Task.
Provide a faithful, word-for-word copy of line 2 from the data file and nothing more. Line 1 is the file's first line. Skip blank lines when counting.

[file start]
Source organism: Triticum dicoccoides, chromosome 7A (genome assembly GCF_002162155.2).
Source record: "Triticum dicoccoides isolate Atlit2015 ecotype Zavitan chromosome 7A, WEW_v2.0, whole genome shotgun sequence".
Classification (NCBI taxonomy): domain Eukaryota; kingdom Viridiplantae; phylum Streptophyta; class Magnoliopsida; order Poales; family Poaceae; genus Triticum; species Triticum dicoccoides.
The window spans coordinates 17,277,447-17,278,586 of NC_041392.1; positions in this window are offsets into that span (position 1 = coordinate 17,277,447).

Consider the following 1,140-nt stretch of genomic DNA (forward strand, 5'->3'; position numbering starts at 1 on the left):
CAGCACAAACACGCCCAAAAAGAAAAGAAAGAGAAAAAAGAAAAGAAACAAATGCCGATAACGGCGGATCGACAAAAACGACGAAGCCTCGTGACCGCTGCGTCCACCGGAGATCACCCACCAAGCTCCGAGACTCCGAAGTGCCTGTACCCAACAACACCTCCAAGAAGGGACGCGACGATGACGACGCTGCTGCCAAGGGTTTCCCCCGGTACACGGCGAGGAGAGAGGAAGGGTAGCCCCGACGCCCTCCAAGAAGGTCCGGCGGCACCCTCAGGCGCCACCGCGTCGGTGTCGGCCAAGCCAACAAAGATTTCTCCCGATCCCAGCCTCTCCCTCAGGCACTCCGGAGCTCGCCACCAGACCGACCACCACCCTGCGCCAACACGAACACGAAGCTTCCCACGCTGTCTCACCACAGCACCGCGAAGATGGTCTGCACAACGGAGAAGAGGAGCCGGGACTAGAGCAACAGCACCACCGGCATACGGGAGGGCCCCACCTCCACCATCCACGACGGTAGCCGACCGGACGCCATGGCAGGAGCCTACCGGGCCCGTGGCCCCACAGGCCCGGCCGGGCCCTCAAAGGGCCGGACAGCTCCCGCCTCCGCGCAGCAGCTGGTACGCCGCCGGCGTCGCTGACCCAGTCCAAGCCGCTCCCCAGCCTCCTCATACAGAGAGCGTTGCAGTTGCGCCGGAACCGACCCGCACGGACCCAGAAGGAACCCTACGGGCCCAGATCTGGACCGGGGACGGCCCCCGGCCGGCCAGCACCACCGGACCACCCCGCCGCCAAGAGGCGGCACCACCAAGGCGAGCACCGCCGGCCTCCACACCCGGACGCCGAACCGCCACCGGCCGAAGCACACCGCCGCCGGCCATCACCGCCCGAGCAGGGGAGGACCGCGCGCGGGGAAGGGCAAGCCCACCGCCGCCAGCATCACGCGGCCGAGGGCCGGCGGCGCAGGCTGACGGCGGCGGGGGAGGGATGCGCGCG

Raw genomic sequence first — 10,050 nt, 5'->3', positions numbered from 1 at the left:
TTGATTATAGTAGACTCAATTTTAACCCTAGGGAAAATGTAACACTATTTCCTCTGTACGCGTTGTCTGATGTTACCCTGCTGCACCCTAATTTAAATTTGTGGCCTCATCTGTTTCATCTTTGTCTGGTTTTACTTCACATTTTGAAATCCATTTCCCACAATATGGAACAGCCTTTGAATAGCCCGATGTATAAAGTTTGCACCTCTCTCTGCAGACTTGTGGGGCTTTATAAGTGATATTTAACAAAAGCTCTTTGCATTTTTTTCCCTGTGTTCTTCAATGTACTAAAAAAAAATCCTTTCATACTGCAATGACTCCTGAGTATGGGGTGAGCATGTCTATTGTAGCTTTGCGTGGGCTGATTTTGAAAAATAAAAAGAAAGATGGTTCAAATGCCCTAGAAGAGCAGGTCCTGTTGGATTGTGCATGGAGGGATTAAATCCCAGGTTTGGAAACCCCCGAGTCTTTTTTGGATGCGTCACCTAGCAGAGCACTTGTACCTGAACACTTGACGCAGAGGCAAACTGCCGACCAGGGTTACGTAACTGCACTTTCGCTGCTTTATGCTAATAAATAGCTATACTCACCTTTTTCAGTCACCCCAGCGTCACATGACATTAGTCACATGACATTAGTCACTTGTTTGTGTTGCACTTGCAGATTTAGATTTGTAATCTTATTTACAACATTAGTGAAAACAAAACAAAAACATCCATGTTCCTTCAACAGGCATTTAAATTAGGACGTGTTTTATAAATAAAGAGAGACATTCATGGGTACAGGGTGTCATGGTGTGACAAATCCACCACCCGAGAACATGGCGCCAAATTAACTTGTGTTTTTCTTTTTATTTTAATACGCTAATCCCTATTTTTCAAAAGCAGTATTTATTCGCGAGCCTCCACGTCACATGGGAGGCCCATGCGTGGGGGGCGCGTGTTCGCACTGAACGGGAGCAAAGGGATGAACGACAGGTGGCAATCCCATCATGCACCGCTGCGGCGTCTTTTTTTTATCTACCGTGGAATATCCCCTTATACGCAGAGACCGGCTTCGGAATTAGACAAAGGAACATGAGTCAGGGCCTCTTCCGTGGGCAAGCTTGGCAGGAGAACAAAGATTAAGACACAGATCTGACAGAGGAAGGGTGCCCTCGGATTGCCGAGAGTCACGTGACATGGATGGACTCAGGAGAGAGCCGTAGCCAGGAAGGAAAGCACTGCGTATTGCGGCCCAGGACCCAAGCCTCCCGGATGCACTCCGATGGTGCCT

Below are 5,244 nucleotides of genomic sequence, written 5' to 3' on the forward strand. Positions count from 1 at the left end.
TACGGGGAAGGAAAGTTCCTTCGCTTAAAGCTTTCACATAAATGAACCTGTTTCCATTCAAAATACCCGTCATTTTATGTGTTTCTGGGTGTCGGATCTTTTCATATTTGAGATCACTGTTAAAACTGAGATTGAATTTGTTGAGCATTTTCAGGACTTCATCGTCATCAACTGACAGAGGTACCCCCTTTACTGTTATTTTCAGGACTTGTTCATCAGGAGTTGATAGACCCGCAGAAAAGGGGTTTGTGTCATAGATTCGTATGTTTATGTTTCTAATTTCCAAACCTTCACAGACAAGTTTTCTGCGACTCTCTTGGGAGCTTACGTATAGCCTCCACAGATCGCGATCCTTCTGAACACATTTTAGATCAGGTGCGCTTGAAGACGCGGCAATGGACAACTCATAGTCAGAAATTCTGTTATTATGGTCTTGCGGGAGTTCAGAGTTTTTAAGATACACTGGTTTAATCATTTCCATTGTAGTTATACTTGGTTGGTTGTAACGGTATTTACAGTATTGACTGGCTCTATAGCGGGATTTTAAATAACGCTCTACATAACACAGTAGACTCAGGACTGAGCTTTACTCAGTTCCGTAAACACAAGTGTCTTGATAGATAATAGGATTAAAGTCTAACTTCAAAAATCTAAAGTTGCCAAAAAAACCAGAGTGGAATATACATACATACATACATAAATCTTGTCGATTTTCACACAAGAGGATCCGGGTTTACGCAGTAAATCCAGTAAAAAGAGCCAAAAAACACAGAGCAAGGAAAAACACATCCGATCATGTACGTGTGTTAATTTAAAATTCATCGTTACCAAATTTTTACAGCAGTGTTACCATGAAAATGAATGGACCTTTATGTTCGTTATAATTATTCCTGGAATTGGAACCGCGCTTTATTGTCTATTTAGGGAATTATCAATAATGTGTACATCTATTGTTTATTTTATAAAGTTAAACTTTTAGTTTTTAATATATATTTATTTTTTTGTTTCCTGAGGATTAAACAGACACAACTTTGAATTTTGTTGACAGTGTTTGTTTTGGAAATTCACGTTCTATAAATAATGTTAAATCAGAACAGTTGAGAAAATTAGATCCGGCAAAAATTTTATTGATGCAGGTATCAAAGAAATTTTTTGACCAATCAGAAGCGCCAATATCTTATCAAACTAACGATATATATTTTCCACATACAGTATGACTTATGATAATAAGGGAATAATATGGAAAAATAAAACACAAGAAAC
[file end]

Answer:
Source record: "Triticum dicoccoides isolate Atlit2015 ecotype Zavitan chromosome 7A, WEW_v2.0, whole genome shotgun sequence".